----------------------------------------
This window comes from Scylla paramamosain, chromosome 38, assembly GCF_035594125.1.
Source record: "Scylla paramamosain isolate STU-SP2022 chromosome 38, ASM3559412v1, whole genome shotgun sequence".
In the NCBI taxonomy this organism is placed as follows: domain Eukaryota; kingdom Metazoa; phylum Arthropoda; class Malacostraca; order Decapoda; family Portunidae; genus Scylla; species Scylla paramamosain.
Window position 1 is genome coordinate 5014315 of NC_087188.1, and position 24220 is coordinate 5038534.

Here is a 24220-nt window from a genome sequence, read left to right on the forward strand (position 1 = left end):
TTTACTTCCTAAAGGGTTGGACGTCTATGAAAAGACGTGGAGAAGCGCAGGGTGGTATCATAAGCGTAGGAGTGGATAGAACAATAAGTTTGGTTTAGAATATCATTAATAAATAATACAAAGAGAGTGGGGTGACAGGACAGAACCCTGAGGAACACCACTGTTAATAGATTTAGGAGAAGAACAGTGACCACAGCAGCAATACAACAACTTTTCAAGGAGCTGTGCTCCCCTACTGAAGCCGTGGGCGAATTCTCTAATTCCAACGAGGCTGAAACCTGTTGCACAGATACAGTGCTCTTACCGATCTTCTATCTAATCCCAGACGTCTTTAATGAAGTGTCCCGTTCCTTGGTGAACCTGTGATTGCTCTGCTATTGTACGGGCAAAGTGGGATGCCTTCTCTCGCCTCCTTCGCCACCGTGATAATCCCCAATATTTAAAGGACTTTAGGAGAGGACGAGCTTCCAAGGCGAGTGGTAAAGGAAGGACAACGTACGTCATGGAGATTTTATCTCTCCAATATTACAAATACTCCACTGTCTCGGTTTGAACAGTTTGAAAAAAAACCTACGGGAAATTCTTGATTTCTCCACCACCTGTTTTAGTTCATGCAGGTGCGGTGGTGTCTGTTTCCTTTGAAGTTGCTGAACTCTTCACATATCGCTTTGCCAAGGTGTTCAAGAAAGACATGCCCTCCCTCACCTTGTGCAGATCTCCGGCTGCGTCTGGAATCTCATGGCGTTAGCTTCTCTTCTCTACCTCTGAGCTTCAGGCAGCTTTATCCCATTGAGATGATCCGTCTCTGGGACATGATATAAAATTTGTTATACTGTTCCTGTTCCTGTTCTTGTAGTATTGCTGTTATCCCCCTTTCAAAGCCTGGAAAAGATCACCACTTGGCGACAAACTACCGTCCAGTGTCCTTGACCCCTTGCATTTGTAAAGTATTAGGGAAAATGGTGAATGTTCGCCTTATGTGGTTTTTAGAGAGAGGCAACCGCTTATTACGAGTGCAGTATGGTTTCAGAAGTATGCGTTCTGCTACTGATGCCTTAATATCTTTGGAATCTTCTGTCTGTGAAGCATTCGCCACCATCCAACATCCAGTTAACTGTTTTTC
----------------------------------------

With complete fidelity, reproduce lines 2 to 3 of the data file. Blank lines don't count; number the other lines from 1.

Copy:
Source record: "Scylla paramamosain isolate STU-SP2022 chromosome 38, ASM3559412v1, whole genome shotgun sequence".
In the NCBI taxonomy this organism is placed as follows: domain Eukaryota; kingdom Metazoa; phylum Arthropoda; class Malacostraca; order Decapoda; family Portunidae; genus Scylla; species Scylla paramamosain.